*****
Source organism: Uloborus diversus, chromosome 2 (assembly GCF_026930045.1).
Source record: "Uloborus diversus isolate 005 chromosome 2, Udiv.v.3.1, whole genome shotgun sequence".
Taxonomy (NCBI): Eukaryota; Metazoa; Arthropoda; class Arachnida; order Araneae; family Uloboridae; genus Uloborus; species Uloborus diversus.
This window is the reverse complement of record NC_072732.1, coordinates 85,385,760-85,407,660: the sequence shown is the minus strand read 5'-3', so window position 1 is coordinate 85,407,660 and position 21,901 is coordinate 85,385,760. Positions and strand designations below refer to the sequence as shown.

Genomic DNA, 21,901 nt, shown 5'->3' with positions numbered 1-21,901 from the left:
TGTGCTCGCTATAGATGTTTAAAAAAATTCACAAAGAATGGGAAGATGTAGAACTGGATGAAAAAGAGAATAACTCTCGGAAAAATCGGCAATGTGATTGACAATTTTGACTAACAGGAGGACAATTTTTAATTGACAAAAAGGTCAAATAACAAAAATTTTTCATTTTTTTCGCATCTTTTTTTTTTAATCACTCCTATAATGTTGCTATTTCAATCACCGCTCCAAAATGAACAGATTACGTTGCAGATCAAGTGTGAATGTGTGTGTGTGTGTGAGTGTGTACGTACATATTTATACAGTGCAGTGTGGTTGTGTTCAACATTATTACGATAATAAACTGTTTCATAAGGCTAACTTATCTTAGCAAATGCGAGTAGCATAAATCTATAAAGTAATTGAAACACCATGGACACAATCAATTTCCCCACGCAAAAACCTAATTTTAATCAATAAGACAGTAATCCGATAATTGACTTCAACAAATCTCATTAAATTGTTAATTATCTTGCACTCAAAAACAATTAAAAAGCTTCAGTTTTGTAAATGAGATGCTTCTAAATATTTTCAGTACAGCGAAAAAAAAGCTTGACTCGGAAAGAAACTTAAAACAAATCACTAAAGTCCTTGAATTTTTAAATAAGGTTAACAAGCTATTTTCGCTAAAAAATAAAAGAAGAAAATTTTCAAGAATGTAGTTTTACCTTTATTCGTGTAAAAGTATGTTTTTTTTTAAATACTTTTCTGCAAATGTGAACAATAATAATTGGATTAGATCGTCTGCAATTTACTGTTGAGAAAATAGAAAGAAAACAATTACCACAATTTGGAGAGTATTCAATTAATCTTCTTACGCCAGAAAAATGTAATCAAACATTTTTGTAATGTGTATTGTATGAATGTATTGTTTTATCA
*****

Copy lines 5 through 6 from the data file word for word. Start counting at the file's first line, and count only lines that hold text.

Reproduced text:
Genomic DNA, 21,901 nt, shown 5'->3' with positions numbered 1-21,901 from the left:
TGTGCTCGCTATAGATGTTTAAAAAAATTCACAAAGAATGGGAAGATGTAGAACTGGATGAAAAAGAGAATAACTCTCGGAAAAATCGGCAATGTGATTGACAATTTTGACTAACAGGAGGACAATTTTTAATTGACAAAAAGGTCAAATAACAAAAATTTTTCATTTTTTTCGCATCTTTTTTTTTTAATCACTCCTATAATGTTGCTATTTCAATCACCGCTCCAAAATGAACAGATTACGTTGCAGATCAAGTGTGAATGTGTGTGTGTGTGTGAGTGTGTACGTACATATTTATACAGTGCAGTGTGGTTGTGTTCAACATTATTACGATAATAAACTGTTTCATAAGGCTAACTTATCTTAGCAAATGCGAGTAGCATAAATCTATAAAGTAATTGAAACACCATGGACACAATCAATTTCCCCACGCAAAAACCTAATTTTAATCAATAAGACAGTAATCCGATAATTGACTTCAACAAATCTCATTAAATTGTTAATTATCTTGCACTCAAAAACAATTAAAAAGCTTCAGTTTTGTAAATGAGATGCTTCTAAATATTTTCAGTACAGCGAAAAAAAAGCTTGACTCGGAAAGAAACTTAAAACAAATCACTAAAGTCCTTGAATTTTTAAATAAGGTTAACAAGCTATTTTCGCTAAAAAATAAAAGAAGAAAATTTTCAAGAATGTAGTTTTACCTTTATTCGTGTAAAAGTATGTTTTTTTTTAAATACTTTTCTGCAAATGTGAACAATAATAATTGGATTAGATCGTCTGCAATTTACTGTTGAGAAAATAGAAAGAAAACAATTACCACAATTTGGAGAGTATTCAATTAATCTTCTTACGCCAGAAAAATGTAATCAAACATTTTTGTAATGTGTATTGTATGAATGTATTGTTTTATCA